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Monkeys treated with a therapy that targets specific viral genes survived deadly Ebola and Marbug infections, a new study reports.
Both Ebola and Marbug viruses cause high fevers and haemorrhaging which frequently lead to death. Currently there are no vaccines or medicines licensed to counter infections with these viruses.
Scientists working with 'antisense' compounds developed a therapy which was 90% successful in guinea pigs and mice whether it was administered before or after exposure to the Ebola virus. It is believed that the antisense compound enters host cells and prevents the pathogen from replicating. This gives time for the host to build an effective immune response.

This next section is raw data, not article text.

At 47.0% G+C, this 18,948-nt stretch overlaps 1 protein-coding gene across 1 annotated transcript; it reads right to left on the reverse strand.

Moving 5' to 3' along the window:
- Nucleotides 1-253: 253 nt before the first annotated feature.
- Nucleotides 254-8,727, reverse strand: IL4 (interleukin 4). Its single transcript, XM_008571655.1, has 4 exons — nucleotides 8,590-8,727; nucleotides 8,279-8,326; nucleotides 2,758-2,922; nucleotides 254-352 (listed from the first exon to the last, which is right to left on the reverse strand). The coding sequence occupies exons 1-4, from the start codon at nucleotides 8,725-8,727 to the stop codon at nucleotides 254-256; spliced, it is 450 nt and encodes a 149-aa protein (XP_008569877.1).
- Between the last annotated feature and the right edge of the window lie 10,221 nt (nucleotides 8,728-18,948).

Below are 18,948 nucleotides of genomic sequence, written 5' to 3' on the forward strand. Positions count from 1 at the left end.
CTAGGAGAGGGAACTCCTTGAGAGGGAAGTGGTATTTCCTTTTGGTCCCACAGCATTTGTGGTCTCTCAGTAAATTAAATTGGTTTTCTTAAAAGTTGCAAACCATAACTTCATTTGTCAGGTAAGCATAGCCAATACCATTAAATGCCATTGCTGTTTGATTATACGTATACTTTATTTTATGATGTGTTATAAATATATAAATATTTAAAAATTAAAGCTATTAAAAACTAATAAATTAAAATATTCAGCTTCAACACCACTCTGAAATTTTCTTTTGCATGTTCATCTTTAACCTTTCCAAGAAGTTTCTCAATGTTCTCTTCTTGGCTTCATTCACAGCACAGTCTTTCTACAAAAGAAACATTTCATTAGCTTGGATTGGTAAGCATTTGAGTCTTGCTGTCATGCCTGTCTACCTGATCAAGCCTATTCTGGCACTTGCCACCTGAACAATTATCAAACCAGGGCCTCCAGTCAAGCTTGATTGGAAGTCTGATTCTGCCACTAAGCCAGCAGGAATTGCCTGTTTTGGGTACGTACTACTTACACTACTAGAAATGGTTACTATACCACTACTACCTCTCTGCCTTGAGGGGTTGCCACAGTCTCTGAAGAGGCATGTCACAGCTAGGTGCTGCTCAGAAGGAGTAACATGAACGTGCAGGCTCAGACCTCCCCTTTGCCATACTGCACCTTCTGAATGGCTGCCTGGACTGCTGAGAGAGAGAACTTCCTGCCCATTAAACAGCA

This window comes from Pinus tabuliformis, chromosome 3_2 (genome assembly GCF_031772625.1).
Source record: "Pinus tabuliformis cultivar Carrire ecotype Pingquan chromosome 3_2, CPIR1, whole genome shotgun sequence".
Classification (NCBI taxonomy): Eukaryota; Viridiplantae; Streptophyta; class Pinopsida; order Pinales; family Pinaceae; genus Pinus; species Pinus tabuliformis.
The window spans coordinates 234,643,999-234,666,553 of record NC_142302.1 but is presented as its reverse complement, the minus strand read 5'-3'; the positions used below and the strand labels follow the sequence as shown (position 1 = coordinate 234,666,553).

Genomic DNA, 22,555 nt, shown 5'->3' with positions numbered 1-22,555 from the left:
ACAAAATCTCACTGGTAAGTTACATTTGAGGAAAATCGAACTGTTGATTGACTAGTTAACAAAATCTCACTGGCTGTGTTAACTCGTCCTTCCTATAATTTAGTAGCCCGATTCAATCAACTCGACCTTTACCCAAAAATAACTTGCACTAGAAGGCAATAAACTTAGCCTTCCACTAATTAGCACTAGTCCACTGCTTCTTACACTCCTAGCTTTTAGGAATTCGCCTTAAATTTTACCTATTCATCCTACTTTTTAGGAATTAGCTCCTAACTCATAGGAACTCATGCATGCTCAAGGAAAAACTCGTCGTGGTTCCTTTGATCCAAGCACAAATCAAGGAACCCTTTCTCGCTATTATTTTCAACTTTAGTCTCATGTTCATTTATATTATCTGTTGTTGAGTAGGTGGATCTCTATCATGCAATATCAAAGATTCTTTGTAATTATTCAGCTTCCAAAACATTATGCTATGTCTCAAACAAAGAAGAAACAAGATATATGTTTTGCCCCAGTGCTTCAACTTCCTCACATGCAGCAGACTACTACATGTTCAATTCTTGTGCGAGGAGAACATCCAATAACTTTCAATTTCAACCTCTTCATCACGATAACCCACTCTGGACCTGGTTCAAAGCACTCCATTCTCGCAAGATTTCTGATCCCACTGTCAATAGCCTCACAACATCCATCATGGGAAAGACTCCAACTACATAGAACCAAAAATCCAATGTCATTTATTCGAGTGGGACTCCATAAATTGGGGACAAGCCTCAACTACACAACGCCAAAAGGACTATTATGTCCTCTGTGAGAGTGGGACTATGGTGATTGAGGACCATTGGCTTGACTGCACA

As the therapy was successful in mice and guinea pigs the team then went on to conduct trials in rhesus monkeys. Of the eight monkeys exposed to the virus, five survived when the antisense medicine was delivered 30-60 minutes after infection.
The Marbug virus was studied in a similar way. Researchers developed an antisense therapy known as AVI-6003 which had at least 90% success rate in trials on guinea pigs and mice. 13 Cynomolgus monkeys all survived when treated between 30-60 minutes after exposure to the virus.
The US Food and Drugs Administration has now granted permission for both antisense treatments to proceed to clinical trials.
Last edited: 11 January 2022 10:18